Fragments: Nine New Graduates Find Their Place
Fragments is a new exhibition opening next month that allows nine new graduates the opportunity to find their place in the contemporary jewellery design industry. The nine graduates are carefully selected by Kath Libbert Gallery, from a variety of universities across the UK.
Kath Libbert, gallery owner and exhibition curator explains how excited she is by this year’s innovative designers -
‘It’s very exciting each year to discover these new talents and to be able to assist them with the journey from academia into the commercial art jewellery world. This year sees a particularly talented cohort, five of them are already off to a flying start having been awarded1st Class degrees, and I am very much looking forward to introducing their work to our eager collectors!’
Graduates showcase work produced from a diverse range of inspiration, from recycled silver, neon coloured silicone and other innovative materials, to the shapes and forms of lattice structure of gold and microscopic images of plants and flowers.
Many of the chosen graduates of 2013 have ARTS THREAD portfolios: Annelisse Pfeifer –Birmingham School of Jewellery /Alice Clarke – Birmingham School of Jewellery / Kelly Munro - Edinburgh College of Art / Ciara Bowles - Edinburgh College of Art / Emma Gregory - Glasgow School of Art / Elizabeth Jane Campbell - Edinburgh College of Art / Jessica Frost- University of the Arts, Rochester / Katrine Standahl - Middlesex University / Tracey Falvey - Plymouth College of Art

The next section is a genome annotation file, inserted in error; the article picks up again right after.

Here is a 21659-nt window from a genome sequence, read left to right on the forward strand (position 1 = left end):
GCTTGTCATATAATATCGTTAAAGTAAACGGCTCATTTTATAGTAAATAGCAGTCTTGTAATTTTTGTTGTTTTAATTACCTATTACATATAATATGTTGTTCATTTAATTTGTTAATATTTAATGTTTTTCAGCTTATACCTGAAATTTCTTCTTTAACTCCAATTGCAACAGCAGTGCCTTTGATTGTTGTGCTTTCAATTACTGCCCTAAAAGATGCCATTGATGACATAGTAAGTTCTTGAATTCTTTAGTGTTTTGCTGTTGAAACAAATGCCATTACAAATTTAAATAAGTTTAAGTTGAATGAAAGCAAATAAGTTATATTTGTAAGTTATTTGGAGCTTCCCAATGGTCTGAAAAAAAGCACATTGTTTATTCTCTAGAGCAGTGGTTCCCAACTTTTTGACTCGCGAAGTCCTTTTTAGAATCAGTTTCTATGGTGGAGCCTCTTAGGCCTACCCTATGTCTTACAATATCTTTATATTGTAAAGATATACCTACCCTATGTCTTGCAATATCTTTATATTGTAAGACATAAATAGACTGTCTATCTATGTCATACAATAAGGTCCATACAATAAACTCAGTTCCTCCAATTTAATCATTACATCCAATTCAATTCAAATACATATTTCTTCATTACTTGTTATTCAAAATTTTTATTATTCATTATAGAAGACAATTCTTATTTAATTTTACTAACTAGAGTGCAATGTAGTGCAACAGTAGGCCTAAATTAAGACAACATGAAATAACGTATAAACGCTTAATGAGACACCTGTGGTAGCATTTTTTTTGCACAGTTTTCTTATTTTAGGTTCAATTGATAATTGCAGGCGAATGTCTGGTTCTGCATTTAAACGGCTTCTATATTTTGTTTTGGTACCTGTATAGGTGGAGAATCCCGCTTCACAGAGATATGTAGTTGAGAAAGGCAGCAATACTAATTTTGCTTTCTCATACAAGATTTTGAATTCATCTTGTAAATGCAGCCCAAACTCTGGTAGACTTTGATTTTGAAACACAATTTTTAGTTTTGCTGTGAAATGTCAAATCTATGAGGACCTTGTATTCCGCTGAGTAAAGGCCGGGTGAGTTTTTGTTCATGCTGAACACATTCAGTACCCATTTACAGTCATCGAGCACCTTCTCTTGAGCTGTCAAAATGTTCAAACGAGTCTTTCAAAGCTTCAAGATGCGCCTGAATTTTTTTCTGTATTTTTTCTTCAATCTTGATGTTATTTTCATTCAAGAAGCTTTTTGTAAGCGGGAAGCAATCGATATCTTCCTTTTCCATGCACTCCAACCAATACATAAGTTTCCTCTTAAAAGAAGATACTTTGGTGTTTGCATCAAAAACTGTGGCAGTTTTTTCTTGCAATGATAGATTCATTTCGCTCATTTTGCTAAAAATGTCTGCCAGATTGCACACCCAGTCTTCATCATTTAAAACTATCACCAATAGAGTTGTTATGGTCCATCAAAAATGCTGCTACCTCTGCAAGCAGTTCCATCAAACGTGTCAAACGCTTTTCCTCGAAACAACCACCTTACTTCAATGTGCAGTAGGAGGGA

Tracey’s jewellery explores and challenges our preconceptions and the fundamental nature of beauty. The principal objective of this exploration is to challenge the concepts of identity and express this through the medium of conceptual art jewellery. Tracey’s innovative pieces examine the relationship between adornment and its underlying narratives and meaning. Aesthetic inspiration drawn from sculptural and architectural structures informs a collection of work created using recycled silver thus minimising the impact of her working practise on the environment.
Source: Arts Thread